We propose that the hospital should give Online Time Slots of 1 h each with a gap of 20 min; the time of which can vary from OPD to OPD as Physio-Therapy and Rehabilitation OPD will require more time for patient consultation and management. This avoids overcrowding and the buffer intervening time allows for some overshooting of patient-doctor consultation and may be used for sterilizing the OPD premises. The number of patients should be restricted to 25 in a day per doctor (9 AM–3:30 p.m.), so the number of slots can vary according to the number of OPD Rooms and Doctors. (Author perspective)[Each 12 by 10 feet OPD room that is approximately 3.65 × 3.04 square meter should allow 2 doctors (with computer tables) and 2 patients at a time maintaining a social distance of atleast 1 m. At one end or better in the middle (dividing the room lengthwise) is stationed an examination table of 24-28cms in a glass/aluminum/plastic sheet enclosure. (If rooms are smaller (10 × 10ft=3.04 × 3.04 m) only one doctor and examination table or 2 doctors without an examination table are proposed as needed). So, if you have 6 rooms, keep 3 as buffers which are sanitized for next day use. 3 rooms will house 6 doctors, the number of patients to be seen per day is 6X25= 150 patients. In an OPD from 9 am -3 pm if consultation time is 8-10 min per patient –a doctor will spend 25X10 = 250 or approximate 4 hours of patient-doctor consultation. This with a 20 minutes interval after each hour for sanitization, nature call and lunch break equal to 20X5=100 minutes or1hours 4omin making a total of 5hrs 50minutes. This along with 20minutes each donning & doffing of mini PPE kit and sanitization protocol to be followed pre and post-OPD= 5hrs 50 minutes + 40 min. equals 6 hours and 30minutes of OPD timing from 9-4 PM]. (Fig. 4)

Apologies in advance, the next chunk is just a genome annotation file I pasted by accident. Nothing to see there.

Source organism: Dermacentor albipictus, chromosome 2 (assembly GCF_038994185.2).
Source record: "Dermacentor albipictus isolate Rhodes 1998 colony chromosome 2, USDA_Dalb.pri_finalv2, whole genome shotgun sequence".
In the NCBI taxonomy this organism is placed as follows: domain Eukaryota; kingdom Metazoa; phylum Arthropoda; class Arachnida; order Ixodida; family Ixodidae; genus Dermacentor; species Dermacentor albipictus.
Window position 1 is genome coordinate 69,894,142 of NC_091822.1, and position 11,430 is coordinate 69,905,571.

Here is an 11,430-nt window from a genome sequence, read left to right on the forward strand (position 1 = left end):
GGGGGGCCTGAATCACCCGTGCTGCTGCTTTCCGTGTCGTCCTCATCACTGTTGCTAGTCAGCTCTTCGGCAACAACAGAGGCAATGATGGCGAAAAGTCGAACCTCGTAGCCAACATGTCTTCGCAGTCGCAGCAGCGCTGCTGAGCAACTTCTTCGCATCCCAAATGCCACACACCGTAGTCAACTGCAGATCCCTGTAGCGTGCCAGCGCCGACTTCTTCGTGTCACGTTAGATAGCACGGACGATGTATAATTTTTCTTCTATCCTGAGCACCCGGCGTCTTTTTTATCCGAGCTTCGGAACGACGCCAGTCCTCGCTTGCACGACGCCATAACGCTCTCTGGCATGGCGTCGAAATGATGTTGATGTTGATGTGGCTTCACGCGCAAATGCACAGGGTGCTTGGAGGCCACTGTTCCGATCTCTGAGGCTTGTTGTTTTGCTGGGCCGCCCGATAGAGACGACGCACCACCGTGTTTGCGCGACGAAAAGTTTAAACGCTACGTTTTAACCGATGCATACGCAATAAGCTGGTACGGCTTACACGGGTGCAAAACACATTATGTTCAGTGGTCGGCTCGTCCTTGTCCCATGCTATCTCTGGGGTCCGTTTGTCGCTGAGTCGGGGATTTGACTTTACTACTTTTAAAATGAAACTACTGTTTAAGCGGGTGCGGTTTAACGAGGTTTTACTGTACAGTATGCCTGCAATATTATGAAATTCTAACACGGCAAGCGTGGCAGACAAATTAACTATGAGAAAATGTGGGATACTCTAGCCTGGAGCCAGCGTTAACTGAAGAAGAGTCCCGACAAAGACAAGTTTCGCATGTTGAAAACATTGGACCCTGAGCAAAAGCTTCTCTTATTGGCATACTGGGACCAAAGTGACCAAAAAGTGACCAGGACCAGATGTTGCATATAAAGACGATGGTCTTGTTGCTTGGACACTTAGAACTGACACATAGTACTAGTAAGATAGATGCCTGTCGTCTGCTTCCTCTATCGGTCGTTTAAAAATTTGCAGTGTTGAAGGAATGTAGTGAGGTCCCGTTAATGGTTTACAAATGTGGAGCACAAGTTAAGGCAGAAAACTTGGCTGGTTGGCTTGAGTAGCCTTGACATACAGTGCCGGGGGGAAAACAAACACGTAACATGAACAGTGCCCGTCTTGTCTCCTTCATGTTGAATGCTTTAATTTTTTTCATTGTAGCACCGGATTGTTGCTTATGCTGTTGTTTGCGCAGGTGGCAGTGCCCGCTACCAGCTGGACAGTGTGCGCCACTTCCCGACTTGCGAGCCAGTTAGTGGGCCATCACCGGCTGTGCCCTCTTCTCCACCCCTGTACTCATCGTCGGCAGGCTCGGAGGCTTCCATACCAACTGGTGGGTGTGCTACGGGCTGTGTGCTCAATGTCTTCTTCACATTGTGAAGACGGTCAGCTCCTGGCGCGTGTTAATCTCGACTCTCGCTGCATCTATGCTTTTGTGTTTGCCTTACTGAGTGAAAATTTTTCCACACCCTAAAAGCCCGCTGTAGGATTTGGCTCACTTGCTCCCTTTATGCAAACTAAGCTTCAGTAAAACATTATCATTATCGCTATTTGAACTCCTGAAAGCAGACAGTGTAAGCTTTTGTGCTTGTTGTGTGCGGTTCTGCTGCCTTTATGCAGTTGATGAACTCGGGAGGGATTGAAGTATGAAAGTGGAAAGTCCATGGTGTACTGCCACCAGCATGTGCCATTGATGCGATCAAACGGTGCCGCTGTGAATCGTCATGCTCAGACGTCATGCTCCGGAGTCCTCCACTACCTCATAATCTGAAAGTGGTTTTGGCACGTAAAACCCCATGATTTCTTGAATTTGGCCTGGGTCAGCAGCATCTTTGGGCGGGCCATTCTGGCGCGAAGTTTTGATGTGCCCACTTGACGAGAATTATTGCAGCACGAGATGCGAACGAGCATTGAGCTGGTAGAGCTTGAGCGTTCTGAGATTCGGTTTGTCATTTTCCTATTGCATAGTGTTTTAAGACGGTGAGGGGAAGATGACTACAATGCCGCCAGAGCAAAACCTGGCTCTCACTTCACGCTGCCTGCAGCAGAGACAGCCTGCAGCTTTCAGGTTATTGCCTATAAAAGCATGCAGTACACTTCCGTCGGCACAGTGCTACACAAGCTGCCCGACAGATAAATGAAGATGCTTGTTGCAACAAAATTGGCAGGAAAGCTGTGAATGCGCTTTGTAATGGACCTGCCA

5. Online filling of OPD registration form pre-visit

      The patient needs to fill a Registration Form as in (Table 1) correctly and follow the instructions given thereof when visiting hospital OPD. Every patient should upload his previous records (treatment and investigation) to the hospital site after taking an appointment. The site should unambiguously state which OPD of the hospital tackles to which health problem. It should inform the benefits of online registration over the physical system of registration at the hospital that is it maintains minimum contact with hospital staff, is faster, avoids fomite born spread of disease and will help in maintaining social distancing in crowded hospitals. Its duty of reception/help desk- OPD staff to arrange digital documents of the appointments for the day submitted online and transferred by central hospital portal (of registrations done through Aarogya Setu app and helpline).

      6. Patient instructions on day of appointment

      Each patient should visit the hospital after taking a hygienic bath, wears a triple-layered mask, disposable clean headgear/cap, preferably keep a handy(>70% alcohol) sanitizer, carry own food/others medicines prescribed and come in clothes which can be sanitized & temporarily discarded for next 6 days (Table 2). They should be informed of the procedure of OPD visit by computer animation at the hospital website. Each hospital can customize their OPD animation according to their infrastructure for entry and safety measures. Patients must download the Aarogya Setu app. and check their status to be safe before visiting, in the queue and after leaving hospital premises. Containment zones and COVID positive patients should attend hospital only in case of emergency and after the quarantine restriction of that area are lifted and that too at designated COVID points of the hospital, location of whose is made available by telephonic helpline and website.